K4zw8el802c2lczjp9fi

Dylan Scott

Dylan Scott is a reporter for Talking Points Memo. He previously reported for Governing magazine in Washington, D.C., and the Las Vegas Sun. His work has been recognized with a 2013 American Society of Business Publication Editors award for Best Feature Series and a 2010 Associated Press Society of Ohio award for Best Investigative Reporting. He can be reached at dylan@talkingpointsmemo.com.

Articles by Dylan

Obamacare's Medicaid expansion faces a tough reality in Maine. Republican Gov. Paul LePage vetoed the proposal last year and, though the state Senate approved another bill Wednesday, it didn't pass with enough votes to override another veto.

But maybe that's a good thing, according to at least one Republican state lawmaker. Maybe by rejecting the law's Medicaid expansion, intended to provide health coverage to low-income residents, those people will be encouraged to work more and make more money.

That's what Maine Rep. Deb Sanderson (R) told the Portland Press-Herald.

Read More →

Following in the footsteps of other "religious freedom" bills before it, the Mississippi version of the legislation was effectively neutered Wednesday.

The Jackson Clarion-Ledger reported the state House voted to form a study committee on the issue rather than approve the Senate-passed bill. The bill is now punted back to the Senate, which can either reject it, agree to it or propose negotiations. The committee's findings would be due at the end of the year.

Read More →

A new independent analysis projects that fewer Americans will sign up for private health coverage through Obamacare by the end of the open enrollment period, March 31, than has been projected by the Congressional Budget Office.

Avalere Health, an independent consulting firm, issued its projection after the Obama administration released new data showing that 4.2 million Americans had enrolled in coverage as of March 1. They now project 5.4 million enrollees by the end of March.

Read More →

This post has been updated.

Traffic to HealthCare.gov spiked 40 percent Tuesday from Monday after President Obama's interview with actor Zach Galiafinakis debuted online, the Obama administration said.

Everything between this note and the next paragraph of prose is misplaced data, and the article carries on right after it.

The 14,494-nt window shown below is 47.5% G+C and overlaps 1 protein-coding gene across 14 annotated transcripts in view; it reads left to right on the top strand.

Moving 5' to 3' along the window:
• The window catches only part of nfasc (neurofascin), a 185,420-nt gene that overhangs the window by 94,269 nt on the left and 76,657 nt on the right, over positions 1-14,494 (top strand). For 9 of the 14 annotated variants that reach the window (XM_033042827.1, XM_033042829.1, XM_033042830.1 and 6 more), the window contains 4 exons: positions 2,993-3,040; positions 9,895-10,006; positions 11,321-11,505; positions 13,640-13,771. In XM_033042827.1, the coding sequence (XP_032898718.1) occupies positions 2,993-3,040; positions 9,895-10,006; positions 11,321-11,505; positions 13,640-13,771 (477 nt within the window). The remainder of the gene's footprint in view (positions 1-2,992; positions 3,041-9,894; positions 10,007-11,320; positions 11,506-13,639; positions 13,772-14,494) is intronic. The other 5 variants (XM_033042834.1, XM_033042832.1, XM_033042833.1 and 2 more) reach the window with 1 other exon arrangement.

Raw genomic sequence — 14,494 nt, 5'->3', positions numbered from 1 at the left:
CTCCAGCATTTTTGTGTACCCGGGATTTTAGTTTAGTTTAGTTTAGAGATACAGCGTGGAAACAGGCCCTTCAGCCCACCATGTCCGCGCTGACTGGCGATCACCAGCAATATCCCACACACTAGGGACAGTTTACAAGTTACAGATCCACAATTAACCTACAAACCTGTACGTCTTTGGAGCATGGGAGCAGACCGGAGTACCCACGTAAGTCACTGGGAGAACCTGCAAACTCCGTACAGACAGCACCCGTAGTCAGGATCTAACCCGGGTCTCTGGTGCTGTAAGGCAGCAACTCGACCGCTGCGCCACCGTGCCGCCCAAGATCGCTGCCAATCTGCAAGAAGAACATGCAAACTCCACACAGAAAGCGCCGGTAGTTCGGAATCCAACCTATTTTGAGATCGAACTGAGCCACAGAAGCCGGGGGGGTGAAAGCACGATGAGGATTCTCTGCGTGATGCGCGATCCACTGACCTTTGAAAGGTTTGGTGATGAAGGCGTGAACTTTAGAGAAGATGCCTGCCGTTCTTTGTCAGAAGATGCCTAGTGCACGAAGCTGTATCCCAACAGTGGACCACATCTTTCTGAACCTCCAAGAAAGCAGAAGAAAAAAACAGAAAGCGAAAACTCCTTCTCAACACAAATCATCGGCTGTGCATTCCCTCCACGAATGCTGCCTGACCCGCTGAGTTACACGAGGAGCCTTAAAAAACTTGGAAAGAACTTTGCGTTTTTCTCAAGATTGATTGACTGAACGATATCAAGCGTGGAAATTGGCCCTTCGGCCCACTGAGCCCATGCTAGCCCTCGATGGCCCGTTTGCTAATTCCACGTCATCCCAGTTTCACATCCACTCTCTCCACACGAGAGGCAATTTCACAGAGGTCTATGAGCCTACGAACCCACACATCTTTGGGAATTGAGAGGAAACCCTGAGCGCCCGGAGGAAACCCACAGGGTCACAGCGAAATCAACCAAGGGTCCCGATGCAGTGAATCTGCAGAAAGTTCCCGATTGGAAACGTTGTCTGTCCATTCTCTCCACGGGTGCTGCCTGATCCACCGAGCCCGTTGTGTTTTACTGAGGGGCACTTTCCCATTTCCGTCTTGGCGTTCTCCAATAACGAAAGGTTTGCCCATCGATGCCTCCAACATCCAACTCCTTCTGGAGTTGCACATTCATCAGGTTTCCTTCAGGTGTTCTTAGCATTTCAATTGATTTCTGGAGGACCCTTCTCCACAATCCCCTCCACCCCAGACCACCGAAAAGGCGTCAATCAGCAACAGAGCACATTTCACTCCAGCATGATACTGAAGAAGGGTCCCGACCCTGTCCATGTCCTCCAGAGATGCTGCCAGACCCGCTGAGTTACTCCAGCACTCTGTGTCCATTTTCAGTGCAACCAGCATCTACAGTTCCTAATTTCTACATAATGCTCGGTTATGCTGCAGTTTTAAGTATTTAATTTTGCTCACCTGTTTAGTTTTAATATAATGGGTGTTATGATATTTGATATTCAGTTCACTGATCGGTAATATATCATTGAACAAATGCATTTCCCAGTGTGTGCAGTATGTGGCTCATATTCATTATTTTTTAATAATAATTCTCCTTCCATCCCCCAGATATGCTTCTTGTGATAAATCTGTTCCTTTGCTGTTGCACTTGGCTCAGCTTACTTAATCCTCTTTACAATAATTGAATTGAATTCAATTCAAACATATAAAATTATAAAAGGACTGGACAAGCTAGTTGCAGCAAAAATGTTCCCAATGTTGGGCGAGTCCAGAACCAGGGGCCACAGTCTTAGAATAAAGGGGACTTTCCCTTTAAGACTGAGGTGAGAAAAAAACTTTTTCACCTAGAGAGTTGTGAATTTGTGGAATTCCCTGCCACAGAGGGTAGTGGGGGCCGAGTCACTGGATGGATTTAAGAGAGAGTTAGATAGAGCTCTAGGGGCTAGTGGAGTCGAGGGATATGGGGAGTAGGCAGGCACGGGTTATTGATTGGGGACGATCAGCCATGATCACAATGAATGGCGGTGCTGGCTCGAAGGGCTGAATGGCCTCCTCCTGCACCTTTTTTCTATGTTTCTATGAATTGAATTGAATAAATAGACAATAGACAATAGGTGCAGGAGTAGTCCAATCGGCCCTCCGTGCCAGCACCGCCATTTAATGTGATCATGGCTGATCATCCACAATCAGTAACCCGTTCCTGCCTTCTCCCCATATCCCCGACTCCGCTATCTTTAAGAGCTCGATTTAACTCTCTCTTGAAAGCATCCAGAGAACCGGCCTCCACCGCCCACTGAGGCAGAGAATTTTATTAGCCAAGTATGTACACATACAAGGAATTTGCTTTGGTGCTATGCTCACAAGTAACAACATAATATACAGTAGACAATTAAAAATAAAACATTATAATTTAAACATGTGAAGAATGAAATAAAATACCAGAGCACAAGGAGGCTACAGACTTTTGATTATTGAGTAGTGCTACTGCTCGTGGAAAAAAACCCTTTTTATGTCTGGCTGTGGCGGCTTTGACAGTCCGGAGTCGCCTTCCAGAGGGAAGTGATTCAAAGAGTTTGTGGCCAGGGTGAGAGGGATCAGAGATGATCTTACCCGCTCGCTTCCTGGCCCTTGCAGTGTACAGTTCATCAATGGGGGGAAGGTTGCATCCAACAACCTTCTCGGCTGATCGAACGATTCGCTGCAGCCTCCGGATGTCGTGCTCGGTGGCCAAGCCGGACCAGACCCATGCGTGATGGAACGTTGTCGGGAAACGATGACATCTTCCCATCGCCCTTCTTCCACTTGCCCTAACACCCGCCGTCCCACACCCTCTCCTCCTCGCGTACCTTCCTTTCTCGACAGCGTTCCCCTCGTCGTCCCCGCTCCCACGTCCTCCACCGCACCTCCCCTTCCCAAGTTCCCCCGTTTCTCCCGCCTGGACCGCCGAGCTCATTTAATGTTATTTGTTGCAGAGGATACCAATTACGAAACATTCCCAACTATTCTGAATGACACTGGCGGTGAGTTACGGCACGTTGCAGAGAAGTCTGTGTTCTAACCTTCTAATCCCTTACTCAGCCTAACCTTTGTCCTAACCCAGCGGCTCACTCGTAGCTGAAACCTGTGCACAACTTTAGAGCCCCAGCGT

The Twitter account for HealthCare.gov said Wednesday morning that about 890,000 people visited the website Tuesday, a 40 percent increase from the day before. For reference, traffic in January and early February was generally fluctuating between 200,000 and 400,000 visitors per day, according to figures obtained by TPM.

Read More →

Americans aren't breaking one way or the other on Obamacare and how it will influence their vote in the 2014 midterm elections, according to a new poll.

A new NBC News-Wall Street Journal poll showed that neither Democrats nor Republicans have a clear advantage on the controversial law. About 48 percent of those polled said they would be more likely to vote for a Democratic candidate who supports keeping and fixing Obamacare; 47 percent would be more likely to vote for a Republican who supports repealing and eliminating it.

Read More →

Candidate A has applauded her state's decision to expand Medicaid under Obamacare and endorsed some of its insurance market reforms. Candidate B has recently voted to delay the law's individual mandate.

Who is the Democrat and who is the Republican? You'd be forgiven for being confident that Candidate A must be a Democrat and Candidate B must be the Republican. But in the Michigan Senate race, you'd be wrong.

No, in that hotly contested campaign, likely to be one of a handful that will determine control of the Senate next year, GOP nominee Terri Lynn Land has spent the last few weeks subtly walking back from her "full repeal" stance. She expressed support for her state's decision to expand Medicaid under the law and said Monday that she could back some other parts of Obamacare, too.

Meanwhile, the Democratic nominee, Rep. Gary Peters, voted alongside House Republicans last week to delay the individual mandate for one year, bucking party leadership by approving a bill that, even if only symbolically, is intended by House Republicans to significantly undermine the law.

Read More →

The Obamacare recovery continued in February, according to new numbers released by the Obama administration Tuesday: 942,000 Americans enrolled in private coverage last month, bringing the total through five months to 4.2 million.

Sign-ups are still lagging behind the original 7 million enrollments projected for the entire six-month open enrollment period that ends March 31, but the law has made up significant ground. And if enrollments have been spiking in March as White House officials and health policy experts have long predicted, Obamacare could come closer to meeting that 7 million projection, made by the Congressional Budget Office before the enrollment period began in October, than most would have thought possible after HealthCare.gov's disastrous launch.

Read More →

Is the dignity of America's highest office impugned if the president appears on a comedy web series? That was the question on the mind of some members of the White House press corps Tuesday.

ABC News's Jim Avila peppered White House Press Secretary Jay Carney with questions during a daily press briefing about President Obama's appearance on FunnyOrDie.com's interview series with actor Zach Galifianakis. The president plugged HealthCare.gov during the interview, a part of a concerted effort to reach young Americans.

Read More →

TPMLivewire